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Oklahoma abortion law, a near-total ban, would reverberate in Texas and far beyond

USA TODAY logo USA TODAY 4/9/2022 Bill Keveney and Romina Ruiz-Goiriena, USA TODAY

When a Texas law prohibiting abortion after the sixth week of pregnancy took effect in September, Oklahoma became the biggest out-of-state destination for Texans seeking to terminate pregnancies.

That option could soon disappear after the Oklahoma Legislature's passage of a near-total abortion ban, among the most restrictive in the nation. The bill advanced Tuesday and needs only the signature of Republican Gov. Kevin Stitt, who has said he would sign all abortion restrictions, to become law.

What's happening in Texas and Oklahoma is the latest example of how difficult it will be to obtain an abortion for many Americans if Roe v. Wade is overturned and states are able to determine if and when abortion access is granted, health care experts said. 

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"When a state bans abortion, that disrupts the entire network from the West Coast to the East Coast, not only for that one state," said Elizabeth Nash, a state policy analyst at the Guttmacher Institute, a reproductive health and rights think tank based in New York.

Consider that a ban in Oklahoma would have a ripple effect that would be felt throughout the region. Patients from Oklahoma and Texas would have to travel longer distances to obtain abortions and nearby states that provide those services, including New Mexico and Colorado, would have to bear larger caseloads. Some Texas women have traveled as far away as Maryland and New York since Texas' ban became lawPlanned Parenthood Federation of America said.

Appointment waiting times, which have gone from three days to at least two weeks at Oklahoma clinics since the Texas ban became law, would become longer in states where abortion remains accessible, Nash said.

Such barriers would create extra hardship for "patients (who) are often low income, disproportionately Black and brown …  populations that have been systematically oppressed and had the least access to health care and financial resources," Nash said.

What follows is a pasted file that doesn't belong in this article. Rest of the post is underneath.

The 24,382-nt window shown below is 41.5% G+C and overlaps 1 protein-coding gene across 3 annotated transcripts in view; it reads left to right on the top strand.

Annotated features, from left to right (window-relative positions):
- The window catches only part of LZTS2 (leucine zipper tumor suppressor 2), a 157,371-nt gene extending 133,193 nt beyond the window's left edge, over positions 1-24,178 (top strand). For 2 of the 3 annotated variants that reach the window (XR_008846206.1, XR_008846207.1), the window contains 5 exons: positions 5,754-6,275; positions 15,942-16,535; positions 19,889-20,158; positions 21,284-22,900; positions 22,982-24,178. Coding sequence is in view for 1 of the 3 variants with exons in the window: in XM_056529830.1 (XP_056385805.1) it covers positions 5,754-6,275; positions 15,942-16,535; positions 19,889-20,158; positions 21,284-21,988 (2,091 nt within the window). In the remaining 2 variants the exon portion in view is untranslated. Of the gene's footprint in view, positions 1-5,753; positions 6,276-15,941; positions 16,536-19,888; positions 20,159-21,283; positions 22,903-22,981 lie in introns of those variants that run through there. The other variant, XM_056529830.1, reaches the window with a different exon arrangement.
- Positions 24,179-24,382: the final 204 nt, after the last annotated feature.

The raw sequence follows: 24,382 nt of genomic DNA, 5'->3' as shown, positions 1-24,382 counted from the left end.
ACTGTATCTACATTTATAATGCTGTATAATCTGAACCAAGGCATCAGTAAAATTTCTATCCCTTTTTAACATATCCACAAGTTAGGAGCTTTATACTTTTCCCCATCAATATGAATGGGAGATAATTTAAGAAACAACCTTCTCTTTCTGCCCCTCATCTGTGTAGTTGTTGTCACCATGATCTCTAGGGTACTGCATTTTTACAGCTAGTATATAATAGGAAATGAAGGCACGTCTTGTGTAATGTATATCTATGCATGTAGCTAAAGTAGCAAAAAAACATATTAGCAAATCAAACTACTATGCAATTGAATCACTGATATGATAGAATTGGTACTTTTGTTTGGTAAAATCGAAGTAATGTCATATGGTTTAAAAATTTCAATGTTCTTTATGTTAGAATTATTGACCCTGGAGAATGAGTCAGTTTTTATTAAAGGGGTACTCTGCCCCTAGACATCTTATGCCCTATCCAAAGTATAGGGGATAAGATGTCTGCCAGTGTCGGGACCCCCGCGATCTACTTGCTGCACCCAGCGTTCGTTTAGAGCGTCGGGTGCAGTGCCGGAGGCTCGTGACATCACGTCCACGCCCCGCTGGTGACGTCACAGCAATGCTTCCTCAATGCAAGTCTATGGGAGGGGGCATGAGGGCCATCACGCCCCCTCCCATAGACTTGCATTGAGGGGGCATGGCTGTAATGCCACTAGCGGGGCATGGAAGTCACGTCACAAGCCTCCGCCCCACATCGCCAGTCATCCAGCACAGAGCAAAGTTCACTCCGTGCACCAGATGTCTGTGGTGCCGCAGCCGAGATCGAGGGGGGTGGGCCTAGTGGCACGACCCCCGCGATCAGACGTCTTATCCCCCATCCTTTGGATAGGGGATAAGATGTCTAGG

Without Roe v. Wade, their abortions wouldn't have been possible. Women and other people of color share their stories.

In some states, this scenario is already unfolding. 

At Trust Women in Oklahoma City, one of four clinics providing abortions in Oklahoma, women from Texas and other states with restrictive abortion laws now make up a majority of patients, said co-executive director Rebecca Tong, who called the Oklahoma legislation "unconstitutional." 

Extended appointment waiting times have resulted in "more surgical procedures, pushing people past the point where medication abortion is an option. It's pushing them into riskier pregnancies," Tong said. "It's incredibly heartbreaking what is happening in this region."

And the longer waiting times have driven many Oklahoma residents to Kansas, where Trust Women has a clinic in Wichita and where abortion restrictions are also under consideration.

Abortion could be banned in more than half of all states

The Oklahoma bill would make performing an abortion a felony, subject to a potential 10-year prison term, except in cases where it is necessary to save the life of a pregnant woman in a medical emergency.

The bill's author, Republican state Sen. Nathan Dahm, called it the "strongest pro-life legislation in the country right now," in a press statement. Emily Wales, interim president of Planned Parenthood Great Plains Votes, condemned the bill as the Legislature's attempt to "seek complete control over the bodies and lives of Oklahomans."

A group of reproductive rights groups, including the ACLU of Oklahoma and two Planned Parenthood organizations, protested Tuesday against a number of anti-abortion bills under consideration by the Oklahoma Legislature.

The groups said in a statement that the ban passed Tuesday "would be devastating for both Oklahomans and Texans who continue to seek care in Oklahoma ... Oklahomans could face a future where they would have no place left in their state to go to seek this basic health care."